“S can stand for a whole variety of things…” Pietro Righi Riva, creator of Mirrormoon EP, proposes in the 7DFPS keynote. He’s referring to the “myth” that the ‘S’ in FPS (typically, first-person shooter) stands for “shooter,” and only that.
“…like First Person Shopping, or First Person Snokelling. First Person Soldering. First Person Space travelling. First Person Scissoring?” Righi Riva continues.
Whether or not any of those who participated in 7DFPS this year took Righi Riva’s proposition into consideration when creating there entries is unknown. However, if you were to play some of these first-person games you’ll find many that consciously swap the ‘S’ in FPS for another word.
Below is the second part of our 7DFPS roundup. Most of which do without shooting and, instead, employ surfing or sailing, or another ‘S’ word instead, and to a commendable result. Once you’ve played through these, see what else you can find in the rest of the 7DFPS 2014 games.
I know what you’re thinking. And no, I haven’t tripped at the first hurdle. Sure, that’s a screenshot of Frail Shells that contains enemies with guns shooting at a player who also holds a gun. It looks just like any other first-person shooter out there. I feel you.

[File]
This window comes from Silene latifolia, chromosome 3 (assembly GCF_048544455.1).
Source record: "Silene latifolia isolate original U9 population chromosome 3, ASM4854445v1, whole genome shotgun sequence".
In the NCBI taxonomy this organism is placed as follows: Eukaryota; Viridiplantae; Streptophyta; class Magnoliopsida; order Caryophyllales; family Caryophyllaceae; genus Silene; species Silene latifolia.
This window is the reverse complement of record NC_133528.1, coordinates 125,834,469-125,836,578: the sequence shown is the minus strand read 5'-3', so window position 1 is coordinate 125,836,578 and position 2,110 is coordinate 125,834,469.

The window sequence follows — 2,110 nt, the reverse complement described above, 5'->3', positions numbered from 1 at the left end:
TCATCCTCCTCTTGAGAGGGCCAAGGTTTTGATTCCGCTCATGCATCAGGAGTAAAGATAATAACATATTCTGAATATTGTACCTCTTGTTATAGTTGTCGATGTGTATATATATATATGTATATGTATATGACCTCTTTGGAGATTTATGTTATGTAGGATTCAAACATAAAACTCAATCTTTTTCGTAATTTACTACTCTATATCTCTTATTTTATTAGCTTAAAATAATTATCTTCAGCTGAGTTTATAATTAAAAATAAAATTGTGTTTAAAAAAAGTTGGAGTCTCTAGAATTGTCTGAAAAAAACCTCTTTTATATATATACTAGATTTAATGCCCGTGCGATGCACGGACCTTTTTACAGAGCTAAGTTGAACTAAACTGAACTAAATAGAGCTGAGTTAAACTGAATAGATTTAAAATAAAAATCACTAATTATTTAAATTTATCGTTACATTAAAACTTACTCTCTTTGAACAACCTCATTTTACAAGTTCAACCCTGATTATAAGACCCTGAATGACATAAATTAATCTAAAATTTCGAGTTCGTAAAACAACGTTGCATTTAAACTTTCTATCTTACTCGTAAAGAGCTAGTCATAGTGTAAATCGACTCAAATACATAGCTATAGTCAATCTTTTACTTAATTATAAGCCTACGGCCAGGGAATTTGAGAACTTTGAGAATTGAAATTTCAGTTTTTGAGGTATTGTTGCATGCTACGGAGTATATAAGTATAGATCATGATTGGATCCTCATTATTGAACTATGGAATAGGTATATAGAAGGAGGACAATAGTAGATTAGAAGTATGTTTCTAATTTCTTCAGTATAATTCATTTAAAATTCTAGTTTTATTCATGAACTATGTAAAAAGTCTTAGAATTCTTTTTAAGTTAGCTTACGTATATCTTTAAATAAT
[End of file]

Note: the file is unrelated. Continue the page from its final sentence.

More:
But this isn’t what it looks like. I’m going to save myself by saying that Frail Shells is best described as first-person shellshock. It starts off with you being dropped off into a war zone by yourself, against dozens of enemy soldiers. When you eventually pick enough of them off, you can find your friend that you came to save, standing on a sandbank with a machine gun, recreating many a scene in Schwarzenegger’s many action movies.
But then the game switches gears entirely. You’re in bed, your alarm clock beeping you awake, and the noise of bullets and death is absent. It seems you’ve left the war zone to the past, your memories. But as you eat breakfast and go to work, the rifle comes back to haunt you, until…well, you can find that out yourself.
S for Surfing
First-person surfing? First-person surfing! Why not? This is no seaside simulator, though. S for Surfing places you inside a Hawaii-printed vertical tunnel realized in sky blues and sunshine yellows. At its bottom is a pink pool infested with sparkling blue dolphins. A supersaturated, shimmering tune with a distinctly Japanese summertime twinkle to it brings sonic happiness to the scene.
Your goal here is to perform tricks to amass a numbered score. But there’s no insistence on adhering to this mission and no end. So you focus on creating waves by pointing a finger at the rosy waters, using your other hand to attract hoops and seaside icons to your board, bumping you up further into the air.
Before long you’re wrapped up in the saccharine feel of it all. Perhaps too much: if you spin and flip enough, bouncing higher and higher, you move through the borders of the tunnel and into the void. But the tunnel has a magnetic pull, yo-yo’ing you up and down in the fray, uncaring for boundaries and rules. You’re out of control and it feels great. That’s what surfing is all about, isn’t it?
Ocean Highway Patrol
You and a buddy (or you can play it solo) are sea cops in Ocean Highway Patrol. You are looking for speeders, that is, people who are breaking the speed limit in their speed boats.